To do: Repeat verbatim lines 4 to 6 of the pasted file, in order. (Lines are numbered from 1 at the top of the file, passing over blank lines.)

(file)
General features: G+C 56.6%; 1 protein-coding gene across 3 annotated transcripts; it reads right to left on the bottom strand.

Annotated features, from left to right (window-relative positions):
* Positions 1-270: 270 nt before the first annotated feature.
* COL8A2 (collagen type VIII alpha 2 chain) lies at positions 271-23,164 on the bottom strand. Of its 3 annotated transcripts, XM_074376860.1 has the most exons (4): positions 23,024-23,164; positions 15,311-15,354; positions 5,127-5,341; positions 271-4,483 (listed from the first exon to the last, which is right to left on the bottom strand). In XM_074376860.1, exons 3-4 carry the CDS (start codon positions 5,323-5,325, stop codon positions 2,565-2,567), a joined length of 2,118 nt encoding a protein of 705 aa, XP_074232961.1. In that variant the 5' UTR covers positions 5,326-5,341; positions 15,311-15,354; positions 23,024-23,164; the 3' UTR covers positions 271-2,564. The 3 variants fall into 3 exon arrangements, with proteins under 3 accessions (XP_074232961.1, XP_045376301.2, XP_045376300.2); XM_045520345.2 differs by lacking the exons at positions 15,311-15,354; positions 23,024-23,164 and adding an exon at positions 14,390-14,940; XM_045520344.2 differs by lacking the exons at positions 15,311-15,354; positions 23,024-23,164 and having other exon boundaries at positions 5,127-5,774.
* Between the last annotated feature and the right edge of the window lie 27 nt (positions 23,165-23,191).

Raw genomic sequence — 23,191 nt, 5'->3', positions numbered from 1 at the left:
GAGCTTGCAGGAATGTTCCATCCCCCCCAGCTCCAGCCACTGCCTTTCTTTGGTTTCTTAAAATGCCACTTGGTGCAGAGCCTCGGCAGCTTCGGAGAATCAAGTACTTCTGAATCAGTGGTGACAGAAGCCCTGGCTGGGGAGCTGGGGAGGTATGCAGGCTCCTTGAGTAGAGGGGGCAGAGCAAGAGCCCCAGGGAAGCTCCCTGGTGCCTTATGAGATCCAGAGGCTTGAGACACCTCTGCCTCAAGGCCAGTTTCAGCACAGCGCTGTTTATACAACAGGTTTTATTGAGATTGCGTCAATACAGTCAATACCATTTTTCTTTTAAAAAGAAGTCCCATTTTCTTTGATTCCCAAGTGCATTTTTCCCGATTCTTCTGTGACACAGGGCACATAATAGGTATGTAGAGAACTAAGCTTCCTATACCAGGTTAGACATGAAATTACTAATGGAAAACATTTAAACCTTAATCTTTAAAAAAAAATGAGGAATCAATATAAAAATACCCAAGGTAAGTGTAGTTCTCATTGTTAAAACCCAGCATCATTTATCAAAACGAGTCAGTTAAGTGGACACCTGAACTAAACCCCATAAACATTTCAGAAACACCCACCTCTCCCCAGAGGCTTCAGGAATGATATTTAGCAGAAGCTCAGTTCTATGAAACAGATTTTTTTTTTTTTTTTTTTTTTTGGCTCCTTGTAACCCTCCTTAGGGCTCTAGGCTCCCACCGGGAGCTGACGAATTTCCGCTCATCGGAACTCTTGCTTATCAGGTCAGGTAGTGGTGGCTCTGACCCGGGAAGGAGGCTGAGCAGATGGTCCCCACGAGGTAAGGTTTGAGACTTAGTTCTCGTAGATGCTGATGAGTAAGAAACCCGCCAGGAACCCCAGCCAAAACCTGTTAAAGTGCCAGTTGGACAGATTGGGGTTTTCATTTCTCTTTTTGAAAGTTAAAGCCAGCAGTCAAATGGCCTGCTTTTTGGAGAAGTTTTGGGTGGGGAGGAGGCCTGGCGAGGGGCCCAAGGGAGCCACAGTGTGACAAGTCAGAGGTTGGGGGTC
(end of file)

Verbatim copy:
* COL8A2 (collagen type VIII alpha 2 chain) lies at positions 271-23,164 on the bottom strand. Of its 3 annotated transcripts, XM_074376860.1 has the most exons (4): positions 23,024-23,164; positions 15,311-15,354; positions 5,127-5,341; positions 271-4,483 (listed from the first exon to the last, which is right to left on the bottom strand). In XM_074376860.1, exons 3-4 carry the CDS (start codon positions 5,323-5,325, stop codon positions 2,565-2,567), a joined length of 2,118 nt encoding a protein of 705 aa, XP_074232961.1. In that variant the 5' UTR covers positions 5,326-5,341; positions 15,311-15,354; positions 23,024-23,164; the 3' UTR covers positions 271-2,564. The 3 variants fall into 3 exon arrangements, with proteins under 3 accessions (XP_074232961.1, XP_045376301.2, XP_045376300.2); XM_045520345.2 differs by lacking the exons at positions 15,311-15,354; positions 23,024-23,164 and adding an exon at positions 14,390-14,940; XM_045520344.2 differs by lacking the exons at positions 15,311-15,354; positions 23,024-23,164 and having other exon boundaries at positions 5,127-5,774.
* Between the last annotated feature and the right edge of the window lie 27 nt (positions 23,165-23,191).

Raw genomic sequence — 23,191 nt, 5'->3', positions numbered from 1 at the left: